Before you can use a map to find how to get where you’re going, you first have to find where you are: you orient yourself to the map. Now that President Bush has decided to embrace the tarbaby that is the so-called Middle East “Peace Process,” we have been oriented on the “road map” to peace by three Palestinian terrorist groups that — surprise, surprise — reject it.
Early Sunday, there were two coordinated terrorist attacks in Israel resulting in ten dead: five Israelis and five Palestinians. In one attack, three terrorists attacked an Israeli army post, killing four soldiers before they were killed in turn. This attack proves, far better than any news analysis or intelligence report could, the connection between the terror groups. Hamas, Islamic Jihad and the Al-Aqsa Martyr’s Brigade each contributed one member to this combined operation. To accomplish this, the three groups had to keep the same secrets, agree on the plan, and provide whatever resources for intelligence, training and operational support the attack required. They even managed to get together a joint press statement claiming responsibility for the attack. Is there anyone left dumb enough to believe the terrorists aren’t coordinated and connected? (Okay, okay, aside from anyone in Hollywood or currently running for the Dem presidential nomination.)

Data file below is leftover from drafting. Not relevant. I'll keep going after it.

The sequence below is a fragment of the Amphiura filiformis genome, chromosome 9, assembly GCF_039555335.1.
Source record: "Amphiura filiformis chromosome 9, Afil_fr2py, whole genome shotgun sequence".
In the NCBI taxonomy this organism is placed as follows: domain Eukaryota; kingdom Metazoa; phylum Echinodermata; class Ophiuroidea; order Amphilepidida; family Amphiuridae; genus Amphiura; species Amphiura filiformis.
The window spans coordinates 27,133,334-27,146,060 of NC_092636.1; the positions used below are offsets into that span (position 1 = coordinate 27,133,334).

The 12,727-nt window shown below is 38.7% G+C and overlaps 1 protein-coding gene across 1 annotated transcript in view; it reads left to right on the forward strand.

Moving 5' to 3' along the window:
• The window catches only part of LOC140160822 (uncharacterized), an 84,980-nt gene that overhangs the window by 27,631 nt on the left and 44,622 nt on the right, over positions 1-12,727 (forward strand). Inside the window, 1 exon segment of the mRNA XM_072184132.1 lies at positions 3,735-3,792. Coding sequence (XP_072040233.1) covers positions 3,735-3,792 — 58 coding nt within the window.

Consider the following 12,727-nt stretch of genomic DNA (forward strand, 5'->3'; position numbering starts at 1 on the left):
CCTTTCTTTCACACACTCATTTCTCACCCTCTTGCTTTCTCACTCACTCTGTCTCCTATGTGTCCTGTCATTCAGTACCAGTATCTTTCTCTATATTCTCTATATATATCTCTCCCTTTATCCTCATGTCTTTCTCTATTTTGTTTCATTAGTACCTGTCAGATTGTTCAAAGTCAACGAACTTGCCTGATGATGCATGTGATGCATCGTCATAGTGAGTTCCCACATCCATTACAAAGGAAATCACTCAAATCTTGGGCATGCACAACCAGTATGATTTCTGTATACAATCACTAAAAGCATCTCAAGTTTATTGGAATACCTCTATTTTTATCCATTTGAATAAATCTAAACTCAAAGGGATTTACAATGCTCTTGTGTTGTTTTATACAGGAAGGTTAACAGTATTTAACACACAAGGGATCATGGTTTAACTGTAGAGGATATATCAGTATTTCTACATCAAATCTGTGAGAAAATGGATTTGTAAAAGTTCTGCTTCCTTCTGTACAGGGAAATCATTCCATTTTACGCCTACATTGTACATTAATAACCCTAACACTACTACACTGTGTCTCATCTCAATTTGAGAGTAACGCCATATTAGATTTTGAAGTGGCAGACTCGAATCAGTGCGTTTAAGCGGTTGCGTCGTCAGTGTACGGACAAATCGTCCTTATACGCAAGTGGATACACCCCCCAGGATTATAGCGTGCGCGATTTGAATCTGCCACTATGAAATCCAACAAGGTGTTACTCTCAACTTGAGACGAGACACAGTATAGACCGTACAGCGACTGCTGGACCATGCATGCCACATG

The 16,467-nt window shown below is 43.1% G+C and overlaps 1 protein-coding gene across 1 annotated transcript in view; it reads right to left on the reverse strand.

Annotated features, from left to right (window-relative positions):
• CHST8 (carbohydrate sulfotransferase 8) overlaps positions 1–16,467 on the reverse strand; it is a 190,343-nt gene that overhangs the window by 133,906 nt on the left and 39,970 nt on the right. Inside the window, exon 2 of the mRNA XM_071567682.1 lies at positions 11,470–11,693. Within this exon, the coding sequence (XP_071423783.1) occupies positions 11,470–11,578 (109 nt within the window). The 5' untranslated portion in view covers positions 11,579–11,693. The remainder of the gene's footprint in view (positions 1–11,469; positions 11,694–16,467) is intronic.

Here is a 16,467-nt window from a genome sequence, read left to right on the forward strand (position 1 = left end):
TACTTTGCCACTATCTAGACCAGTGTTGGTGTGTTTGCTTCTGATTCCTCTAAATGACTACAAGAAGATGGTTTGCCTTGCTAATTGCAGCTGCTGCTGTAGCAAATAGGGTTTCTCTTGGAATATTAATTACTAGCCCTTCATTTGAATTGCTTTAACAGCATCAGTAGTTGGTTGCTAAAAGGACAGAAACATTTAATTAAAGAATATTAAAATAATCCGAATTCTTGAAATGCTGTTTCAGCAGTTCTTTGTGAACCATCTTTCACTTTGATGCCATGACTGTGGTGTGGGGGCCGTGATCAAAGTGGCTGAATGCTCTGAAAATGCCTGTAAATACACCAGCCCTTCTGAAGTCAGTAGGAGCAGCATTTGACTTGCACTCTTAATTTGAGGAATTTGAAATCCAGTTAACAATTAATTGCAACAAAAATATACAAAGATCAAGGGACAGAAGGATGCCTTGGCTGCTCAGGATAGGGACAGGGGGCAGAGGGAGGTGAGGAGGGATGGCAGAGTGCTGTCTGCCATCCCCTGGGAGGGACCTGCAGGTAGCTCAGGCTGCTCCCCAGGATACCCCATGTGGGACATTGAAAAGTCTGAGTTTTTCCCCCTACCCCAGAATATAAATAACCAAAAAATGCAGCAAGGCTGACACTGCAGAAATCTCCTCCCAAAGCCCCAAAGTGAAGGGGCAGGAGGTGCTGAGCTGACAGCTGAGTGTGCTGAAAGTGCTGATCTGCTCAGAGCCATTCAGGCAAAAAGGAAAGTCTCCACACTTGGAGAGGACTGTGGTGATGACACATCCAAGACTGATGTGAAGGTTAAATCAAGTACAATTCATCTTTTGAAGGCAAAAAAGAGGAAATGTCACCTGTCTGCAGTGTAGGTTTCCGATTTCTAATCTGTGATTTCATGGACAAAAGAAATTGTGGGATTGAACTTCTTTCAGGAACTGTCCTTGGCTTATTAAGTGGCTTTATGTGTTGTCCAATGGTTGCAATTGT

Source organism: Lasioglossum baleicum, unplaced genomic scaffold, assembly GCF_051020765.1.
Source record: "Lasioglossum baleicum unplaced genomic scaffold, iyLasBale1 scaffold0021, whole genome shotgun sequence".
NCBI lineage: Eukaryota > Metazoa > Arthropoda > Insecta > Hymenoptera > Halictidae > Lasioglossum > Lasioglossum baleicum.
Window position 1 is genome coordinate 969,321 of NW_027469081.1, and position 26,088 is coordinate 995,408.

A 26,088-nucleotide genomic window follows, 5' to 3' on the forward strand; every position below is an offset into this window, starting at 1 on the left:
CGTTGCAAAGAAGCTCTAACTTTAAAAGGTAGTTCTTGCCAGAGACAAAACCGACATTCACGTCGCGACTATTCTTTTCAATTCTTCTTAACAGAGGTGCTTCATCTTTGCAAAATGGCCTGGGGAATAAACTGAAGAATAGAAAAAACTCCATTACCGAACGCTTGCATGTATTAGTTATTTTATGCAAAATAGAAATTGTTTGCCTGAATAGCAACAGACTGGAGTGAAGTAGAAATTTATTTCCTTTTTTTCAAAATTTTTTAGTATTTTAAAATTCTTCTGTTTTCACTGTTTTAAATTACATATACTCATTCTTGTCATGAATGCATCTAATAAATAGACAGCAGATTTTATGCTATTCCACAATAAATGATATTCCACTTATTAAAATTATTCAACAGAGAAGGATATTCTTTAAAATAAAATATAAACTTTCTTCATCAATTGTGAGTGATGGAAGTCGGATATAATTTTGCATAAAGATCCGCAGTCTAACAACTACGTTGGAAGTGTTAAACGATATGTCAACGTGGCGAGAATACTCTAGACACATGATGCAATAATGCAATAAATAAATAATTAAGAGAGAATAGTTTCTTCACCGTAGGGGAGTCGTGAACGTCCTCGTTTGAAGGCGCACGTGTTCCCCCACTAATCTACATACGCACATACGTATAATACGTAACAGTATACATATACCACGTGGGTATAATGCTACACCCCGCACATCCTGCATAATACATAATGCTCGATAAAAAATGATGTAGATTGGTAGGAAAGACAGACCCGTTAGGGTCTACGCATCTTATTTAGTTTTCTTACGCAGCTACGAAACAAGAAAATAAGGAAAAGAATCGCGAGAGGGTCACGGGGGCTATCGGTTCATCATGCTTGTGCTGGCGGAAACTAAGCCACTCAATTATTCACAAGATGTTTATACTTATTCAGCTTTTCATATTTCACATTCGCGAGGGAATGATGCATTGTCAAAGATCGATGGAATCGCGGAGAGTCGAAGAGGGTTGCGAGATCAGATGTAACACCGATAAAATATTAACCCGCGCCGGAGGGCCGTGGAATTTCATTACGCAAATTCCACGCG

As we saw on 9-11, terrorism isn’t done on the cheap. We hear endlessly about poverty and the futility of the Palestinian economy, which is mostly true. The Palestinian towns in the West Bank are not somewhere people would aspire to live. So where do the terrorists get the money to finance their operations? This is the real orientation point to the “road map” Mr. Bush has endorsed.
For years, Saddam Hussein paid bounties to the families of Palestinian suicide bombers. It ranged upward from the equivalent of $25,000 depending on the number of Israelis killed. That’s enough to support a West Bank family for several years. The fact that Saddam and his sons may still be alive is reason enough to believe that these bounties may continue to be paid.
Many other countries are equally guilty of subsidizing terror. Syria — where these groups have operated openly, and even set up offices in Damascus (which Bashar Assad told Colin Powell would be closed, but haven’t been). Syria has served as terrorist favorite sports bar, where they could hang out, gather intelligence and money, and communicate freely with their other supporters. And it is these other supporters — Iran, Egypt, Saudi Arabia and even Jordan — that will ensure that the Palestinian peace process is both endless and unsuccessful. Since Israel’s founding, the Palestinians have served as proxies — cannon fodder, really — for the several Arab nations dedicated to the destruction of Israel.